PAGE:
Illinois’ Ethically Challenged Court

Illinois Gov. J.B. Pritzker is gloating after the U.S. Supreme Court declined to take up our case, challenging the impartiality of the Illinois Supreme Court’s ruling on our gun ban lawsuit. Our case is one more example of a politicized justice system.

In the lower courts, we initially argued that the gun ban law violates the Illinois Constitution’s equal protection clause by allowing certain classes of people to continue to possess banned guns while criminalizing possession by others. We won at the trial court. Pritzker appealed to the Illinois Supreme Court, where, to assure a fair hearing, we challenged the independence of two Illinois supreme court justices, Rochford and O’Brien, to hear the case, requesting that they recuse themselves. They refused to do so.

Both Justices Rochford and O’Brien, just months prior to hearing our case, won the election with the help of one million dollars each from Gov. Pritzker, the lead defendant in our case, and more than a half million from other defendants. In addition, a politically connected Democrat-run independent expenditure political action committee spent over seven million dollars on behalf of Rochford and O’Brien for the sole purpose of electing them. That PAC, All for Justice, was run by Luke Casson who also did official work for State Senate President Don Harmon, also a defendant in our case. All for Justice was fueled by every Democrat constituency that feeds off government—unions, trial lawyers, pro-abortion groups, and those opposed to the individual right to own a gun. Senator Harmon also gave $500,000 to the PAC, and a couple of his members gave $50,000.

Created only two and a half months ahead of the election, the All for Justice PAC spent $7.3 million on behalf of Rochford and O’Brien. These amounts were significant, accounting for 42% and 53%, respectively, of all campaign expenditures made in their elections.

Unsurprisingly, Casson didn’t play by the rules. After the election, it was discovered that he violated campaign finance laws, for which his All for Justice PAC received one of the largest fines ever given by the Illinois State Board of Elections. To avoid paying the fine, Casson closed the PAC and moved the remaining money, almost $150,000, to another campaign account he is connected to (same business address.)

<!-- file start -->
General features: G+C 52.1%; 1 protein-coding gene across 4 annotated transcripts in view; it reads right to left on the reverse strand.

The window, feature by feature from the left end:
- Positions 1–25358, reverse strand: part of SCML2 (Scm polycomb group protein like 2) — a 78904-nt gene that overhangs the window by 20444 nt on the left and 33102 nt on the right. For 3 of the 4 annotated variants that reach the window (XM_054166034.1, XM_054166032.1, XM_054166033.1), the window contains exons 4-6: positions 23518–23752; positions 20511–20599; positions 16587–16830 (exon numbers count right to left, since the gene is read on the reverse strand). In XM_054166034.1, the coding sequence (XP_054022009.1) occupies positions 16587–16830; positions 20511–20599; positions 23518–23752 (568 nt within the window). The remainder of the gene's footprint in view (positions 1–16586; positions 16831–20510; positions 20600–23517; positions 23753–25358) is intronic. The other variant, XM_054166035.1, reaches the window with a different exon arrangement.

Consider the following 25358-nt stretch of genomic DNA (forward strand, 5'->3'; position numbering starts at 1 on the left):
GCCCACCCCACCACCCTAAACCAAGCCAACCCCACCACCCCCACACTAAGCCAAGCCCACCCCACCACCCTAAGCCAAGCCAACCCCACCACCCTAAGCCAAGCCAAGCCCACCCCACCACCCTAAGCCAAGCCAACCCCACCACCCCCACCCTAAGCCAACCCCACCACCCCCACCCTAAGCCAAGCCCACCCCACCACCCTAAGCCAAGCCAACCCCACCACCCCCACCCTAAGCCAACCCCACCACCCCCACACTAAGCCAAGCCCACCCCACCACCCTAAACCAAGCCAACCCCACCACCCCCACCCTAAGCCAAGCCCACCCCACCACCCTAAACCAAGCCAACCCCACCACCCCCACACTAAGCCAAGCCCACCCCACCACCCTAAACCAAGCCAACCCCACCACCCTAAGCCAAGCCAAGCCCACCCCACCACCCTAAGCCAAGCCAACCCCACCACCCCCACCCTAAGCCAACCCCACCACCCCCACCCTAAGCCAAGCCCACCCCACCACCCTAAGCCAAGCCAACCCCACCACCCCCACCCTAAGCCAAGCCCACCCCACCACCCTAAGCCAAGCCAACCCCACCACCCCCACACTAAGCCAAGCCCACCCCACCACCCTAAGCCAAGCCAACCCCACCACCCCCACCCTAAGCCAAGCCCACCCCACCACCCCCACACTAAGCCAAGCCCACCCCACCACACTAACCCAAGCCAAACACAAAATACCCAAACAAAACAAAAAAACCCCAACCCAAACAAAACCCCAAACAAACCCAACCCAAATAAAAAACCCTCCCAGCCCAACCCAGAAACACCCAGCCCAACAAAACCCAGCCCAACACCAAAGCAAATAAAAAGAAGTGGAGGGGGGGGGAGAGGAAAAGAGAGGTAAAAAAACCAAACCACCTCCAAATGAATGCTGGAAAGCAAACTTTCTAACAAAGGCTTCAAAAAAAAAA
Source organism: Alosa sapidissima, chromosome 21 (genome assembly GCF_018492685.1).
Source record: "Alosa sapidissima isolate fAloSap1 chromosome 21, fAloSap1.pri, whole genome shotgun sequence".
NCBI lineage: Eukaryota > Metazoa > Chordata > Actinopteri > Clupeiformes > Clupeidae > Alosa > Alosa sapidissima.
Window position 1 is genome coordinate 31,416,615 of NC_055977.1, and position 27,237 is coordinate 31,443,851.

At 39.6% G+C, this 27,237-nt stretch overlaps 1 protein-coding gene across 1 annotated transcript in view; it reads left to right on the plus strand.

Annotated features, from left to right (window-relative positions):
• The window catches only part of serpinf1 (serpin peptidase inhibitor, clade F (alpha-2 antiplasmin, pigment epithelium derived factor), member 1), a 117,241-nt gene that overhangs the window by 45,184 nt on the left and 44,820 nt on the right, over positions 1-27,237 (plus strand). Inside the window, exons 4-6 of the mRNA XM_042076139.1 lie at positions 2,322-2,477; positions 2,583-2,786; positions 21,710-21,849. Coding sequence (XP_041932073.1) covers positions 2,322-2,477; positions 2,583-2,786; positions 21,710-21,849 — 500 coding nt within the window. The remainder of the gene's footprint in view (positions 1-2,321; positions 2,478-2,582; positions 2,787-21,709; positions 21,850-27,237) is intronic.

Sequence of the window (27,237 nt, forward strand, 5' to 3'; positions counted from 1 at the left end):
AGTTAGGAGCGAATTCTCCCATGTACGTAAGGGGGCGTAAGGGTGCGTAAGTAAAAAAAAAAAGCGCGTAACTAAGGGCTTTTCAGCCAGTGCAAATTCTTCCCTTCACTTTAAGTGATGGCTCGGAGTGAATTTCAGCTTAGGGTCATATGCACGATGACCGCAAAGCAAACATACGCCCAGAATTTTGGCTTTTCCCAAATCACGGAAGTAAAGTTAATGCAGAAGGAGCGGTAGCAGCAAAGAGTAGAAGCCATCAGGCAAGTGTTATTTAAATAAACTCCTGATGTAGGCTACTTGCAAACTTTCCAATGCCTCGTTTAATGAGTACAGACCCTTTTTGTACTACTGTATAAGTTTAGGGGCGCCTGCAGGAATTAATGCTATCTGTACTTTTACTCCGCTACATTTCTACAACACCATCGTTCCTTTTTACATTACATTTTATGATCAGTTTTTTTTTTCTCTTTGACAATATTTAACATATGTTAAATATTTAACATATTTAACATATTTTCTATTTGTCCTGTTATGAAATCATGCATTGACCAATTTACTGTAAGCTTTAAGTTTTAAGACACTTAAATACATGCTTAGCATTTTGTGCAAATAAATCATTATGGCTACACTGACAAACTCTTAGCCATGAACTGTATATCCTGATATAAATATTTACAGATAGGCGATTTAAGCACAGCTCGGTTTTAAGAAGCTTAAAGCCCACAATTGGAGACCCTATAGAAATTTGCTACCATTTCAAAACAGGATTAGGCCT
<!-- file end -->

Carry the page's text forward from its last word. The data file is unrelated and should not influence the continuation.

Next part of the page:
The influence of money in politics has always been most vociferously shouted about by the Democratic Party. But in Illinois, the Democrats routinely spend millions to elect state representatives. Already this year, Harmon has funneled nearly a million dollars to a state senator to fend off a primary challenge. Politics is big business in Illinois, but political spending in a judicial race has serious implications when the justices hear and rule on cases involving people who financed their campaigns.

After losing at the Illinois Supreme Court, we appealed to the U.S. Supreme Court, believing we had a strong Caperton challenge. In 2009, the U.S. Supreme Court ruled that judges must recuse themselves when the facts indicate a probability of bias. That decision, known as the Caperton decision, was specifically about campaign spending in a judicial race. If the spending is large enough to create a perception of bias, even if actual bias was not observed, judges must recuse themselves.

Our request at the U.S. Supreme Court to review a Caperton challenge of the two Illinois justices was denied. We understand that, for various reasons, worthy cases do not get heard. Regardless, it is an obvious conflict of interest to everyone, but the ethically challenged Illinois justices, to rule on a case of great ideological importance to the defendant, Gov. Pritzker, after he and his cronies spent millions to get them elected.

As I mentioned in an interview with the Chicago Tribune, ‘we did not get a fair hearing in the Illinois Supreme Court, so now we’re going to have to look at other options. I think anyone who finds themselves at the Illinois Supreme Court must question their ability to get a fair hearing.”

The gun ban law is just one of many in the last two years where one-party control of the legislative, executive, and judicial branches has emboldened Democrats to make laws that are not constitutionally sound. In fact, in the debate on the bill in the Illinois Senate, the lead sponsor was told that the bill is likely unconstitutional and will invite lawsuits. The Democratic chief sponsor of the bill, Harmon, replied, “We’ll see you in court.”

These laws are a different type of lawlessness and far more harmful than street crime. When state legislatures and local officials can strip people of their rights and force them to go through expensive and lengthy lawsuits to get those rights back, then freedom is at risk for everyone.

Fortunately, there are other cases still working their way through the court system challenging the gun ban law, and I am confident that the law will not stand. No matter the roadblocks, I’ll never stop fighting for our Second Amendment rights and for a fair and unbiased justice system.

State Representative Dan Caulkins represents the 88th Illinois House District.

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Photo: CHICAGO, IL - MARCH 20: Illinois Democratic candidate for Governor J.B. Pritzker speaks during his primary election night victory on March 20, 2018 in Chicago, Illinois. Pritzker won the democratic primary against challengers Chris Kennedy and Daniel Bliss in the governor's race. (Photo by Joshua Lott/Getty Images)